May 18, 2007
"I'd Follow Him With A Spoon"
He was a man, take him for all in all,
I shall not look upon his like again
- Hamlet, Act I, Scene II
The blog Princess has often complained that the mainstream media distains to write about our fallen heroes. That error of omission is gallantly corrected in yesterday's Washington Post by staff writer Dan Morse with this eloquent tribute to the Lion of Fallujah, Major Doug Zembiec:
About 40 enlisted men gathered under a tree, telling stories about their former commander. Some had flown in from as far away as California, prompting one officer to observe: Your men have to follow your orders; they don't have to go to your funeral.
The men knew firsthand how Zembiec, who lived outside Annapolis, had come to be known as the Lion of Fallujah.
The story is one of their favorites. It was 2004, in the Jolan district of Fallujah, and Zembiec was a captain. They were on a rooftop, taking fire from AK-47s and rocket-propelled grenades. They tried to radio an Abrams tank below to open fire in the direction of the enemy. No good.
Zembiec raced down the stairs and out to the street and climbed onto the tank. Gunnery Sgt. Pedro Marrufo, 29, who watched from the rooftop, remembers Zembiec getting a Marine inside the tank to open the hatch. Insurgents shot at Zembiec as he instructed the men in the tank where to fire.
Cpl. Chad Borgmann, 28, who went to Zembiec's funeral from Camp Pendleton, Calif., said yesterday that boarding tanks during firefights and similar actions is typically the work of enlisted men. If a lance corporal falls, there are 40 to take his place. But there are fewer captains, Borgmann said, and fewer still who always seemed to be out in front.
Zembiec had a way of standing out from his peers:
Through it all, he remained an unabashed warrior. "A terrific day. We just whacked two [insurgents] running down an alley with AK-47s," he told a Los Angeles Times reporter in 2004. Of the 168-member unit he commanded, about one-third suffered casualties.
"From Day One, I've told [my troops] that killing is not wrong if it's for a purpose, if it's to keep your nation free or protect your buddy," he told the Times. "One of the most noble things you can do is kill the enemy."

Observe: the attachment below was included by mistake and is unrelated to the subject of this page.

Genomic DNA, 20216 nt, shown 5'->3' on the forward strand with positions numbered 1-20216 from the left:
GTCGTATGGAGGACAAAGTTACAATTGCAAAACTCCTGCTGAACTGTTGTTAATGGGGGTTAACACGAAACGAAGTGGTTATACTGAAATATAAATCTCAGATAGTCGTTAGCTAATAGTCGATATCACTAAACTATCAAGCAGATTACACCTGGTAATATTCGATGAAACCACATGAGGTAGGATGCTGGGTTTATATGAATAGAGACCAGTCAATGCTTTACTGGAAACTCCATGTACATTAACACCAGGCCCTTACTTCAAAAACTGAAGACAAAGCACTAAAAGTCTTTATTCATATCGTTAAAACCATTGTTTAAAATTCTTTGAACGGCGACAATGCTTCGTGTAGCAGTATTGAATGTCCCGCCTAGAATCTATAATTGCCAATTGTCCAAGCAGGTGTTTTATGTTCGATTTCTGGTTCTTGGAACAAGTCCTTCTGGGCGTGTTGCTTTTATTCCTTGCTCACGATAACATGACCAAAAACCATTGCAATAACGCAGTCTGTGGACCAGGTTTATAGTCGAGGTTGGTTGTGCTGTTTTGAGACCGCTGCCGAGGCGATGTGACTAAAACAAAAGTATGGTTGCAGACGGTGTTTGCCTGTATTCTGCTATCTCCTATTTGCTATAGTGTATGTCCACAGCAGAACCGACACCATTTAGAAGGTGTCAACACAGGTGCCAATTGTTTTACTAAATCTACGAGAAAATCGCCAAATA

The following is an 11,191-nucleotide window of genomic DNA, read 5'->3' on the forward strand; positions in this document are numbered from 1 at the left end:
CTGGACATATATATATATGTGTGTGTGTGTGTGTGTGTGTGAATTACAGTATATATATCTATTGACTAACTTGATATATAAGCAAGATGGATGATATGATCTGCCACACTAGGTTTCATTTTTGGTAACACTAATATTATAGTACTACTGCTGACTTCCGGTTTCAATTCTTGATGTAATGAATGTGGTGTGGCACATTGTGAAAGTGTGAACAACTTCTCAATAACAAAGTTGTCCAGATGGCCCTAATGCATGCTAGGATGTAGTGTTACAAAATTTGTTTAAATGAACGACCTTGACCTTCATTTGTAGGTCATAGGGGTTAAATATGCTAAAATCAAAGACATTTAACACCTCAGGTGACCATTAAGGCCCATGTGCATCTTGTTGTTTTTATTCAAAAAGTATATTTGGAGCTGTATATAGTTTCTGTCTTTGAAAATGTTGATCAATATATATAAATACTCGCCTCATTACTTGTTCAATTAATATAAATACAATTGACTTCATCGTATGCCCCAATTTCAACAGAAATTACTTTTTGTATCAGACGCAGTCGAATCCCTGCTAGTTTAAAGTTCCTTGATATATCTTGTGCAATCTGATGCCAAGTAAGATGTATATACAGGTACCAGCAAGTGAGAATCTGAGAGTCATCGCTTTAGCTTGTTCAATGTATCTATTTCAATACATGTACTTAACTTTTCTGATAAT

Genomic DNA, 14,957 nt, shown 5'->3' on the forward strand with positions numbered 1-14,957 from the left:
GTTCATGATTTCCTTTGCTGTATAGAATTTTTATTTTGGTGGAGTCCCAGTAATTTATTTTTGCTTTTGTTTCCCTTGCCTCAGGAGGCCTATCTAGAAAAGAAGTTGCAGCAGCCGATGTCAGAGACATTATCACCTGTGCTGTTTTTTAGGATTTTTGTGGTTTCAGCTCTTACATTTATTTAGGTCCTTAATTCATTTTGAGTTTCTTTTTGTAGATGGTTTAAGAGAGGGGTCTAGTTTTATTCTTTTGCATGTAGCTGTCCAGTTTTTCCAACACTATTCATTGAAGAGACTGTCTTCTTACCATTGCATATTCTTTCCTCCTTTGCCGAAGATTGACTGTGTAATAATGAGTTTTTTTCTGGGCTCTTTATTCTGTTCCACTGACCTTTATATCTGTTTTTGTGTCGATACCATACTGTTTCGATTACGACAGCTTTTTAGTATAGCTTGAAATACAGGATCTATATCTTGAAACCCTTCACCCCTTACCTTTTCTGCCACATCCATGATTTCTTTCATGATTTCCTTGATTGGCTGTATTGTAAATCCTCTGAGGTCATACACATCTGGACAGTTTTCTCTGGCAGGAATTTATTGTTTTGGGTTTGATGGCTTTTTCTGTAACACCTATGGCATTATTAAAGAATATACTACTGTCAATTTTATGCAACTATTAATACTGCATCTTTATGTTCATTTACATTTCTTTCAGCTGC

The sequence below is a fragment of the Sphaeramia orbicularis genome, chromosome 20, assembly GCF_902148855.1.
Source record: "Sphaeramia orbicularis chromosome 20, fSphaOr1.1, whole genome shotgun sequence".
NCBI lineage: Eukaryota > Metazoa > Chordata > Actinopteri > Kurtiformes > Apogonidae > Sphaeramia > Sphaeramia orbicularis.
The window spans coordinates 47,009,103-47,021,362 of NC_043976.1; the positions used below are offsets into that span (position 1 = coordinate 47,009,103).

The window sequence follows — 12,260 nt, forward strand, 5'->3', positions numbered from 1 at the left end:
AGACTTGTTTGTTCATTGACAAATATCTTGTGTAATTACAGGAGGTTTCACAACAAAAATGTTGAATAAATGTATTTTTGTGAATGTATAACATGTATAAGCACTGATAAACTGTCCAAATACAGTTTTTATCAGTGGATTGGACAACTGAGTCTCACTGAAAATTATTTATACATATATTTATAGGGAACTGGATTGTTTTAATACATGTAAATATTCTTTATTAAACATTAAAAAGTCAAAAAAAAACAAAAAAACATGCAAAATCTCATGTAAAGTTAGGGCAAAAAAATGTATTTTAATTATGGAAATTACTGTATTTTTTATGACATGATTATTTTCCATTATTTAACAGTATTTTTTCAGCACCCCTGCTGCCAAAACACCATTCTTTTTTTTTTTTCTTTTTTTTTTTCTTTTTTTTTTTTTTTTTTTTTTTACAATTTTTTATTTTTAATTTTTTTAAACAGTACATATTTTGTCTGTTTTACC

But perhaps my favorite line in the whole piece, and the one which brought tears to my eyes, was this:
While Zembiec was stationed at Camp Pendleton after the Fallujah campaign, his parents visited. Zembiec and his father, Don, drove onto the base to shoot skeet and were stopped at the gate by a young Marine. Are you Captain Zembiec's father? the Marine asked. Yes, his father said.
"I was with your son in Fallujah," the Marine said. "He was my company commander. If we had to go back in there, I would follow him with a spoon."
I cannot imagine a finer epitaph for a Marine officer.
BostonMaggie also links to other coverage. She had a similar reaction to the WaPo article. Sometimes, the media get it right, and more than right.
Kudos to Dan Morse and the Washington Post, and thanks to ZZMike for the heads up.
Posted by Cassandra at May 18, 2007 07:45 AM
TrackBack URL for this entry:
There was a fine epitaph to Major Zembiec at BlackFive, with many, many, postings from people who knew him. It is well worth the reading.
He was one fine man and Marine, and we are all lucky that such men live and serve. I hope we all remember him; he is not to be forgotten in the banal ways of the modern media.
Posted by: Don Brouhaha at May 18, 2007 09:55 AM
When I was a kid, one could not avoid seeing movies, TV shows, or hearing tales of WWII and Korean War heroes.
Today, you only hear of the heroes when you read the MILblogs. Nada, zip, zilch via the MSM outlets. The exceptions only prove the rule.
I was completely unaware of MILblogs until I was talking with one of my attorneys about the war and how all the news seemed to be so bad. He, a former naval aviator, pointed me to the MILblogs, oh maybe two years ago. Since then I have heard of more honorable people, doing selfless acts, and putting it all on the line for each other and for the rest of us, than I could have ever imagined.
I am continually humbled by people like Maj. Zembiec and in no small part I am shamed that I am not able to do more than I currently find that I can.
The final scene in Saving Pvt. Ryan covers the emotion for me...
God’s speed Maj. Zembiec.
Posted by: bthun at May 19, 2007 11:07 PM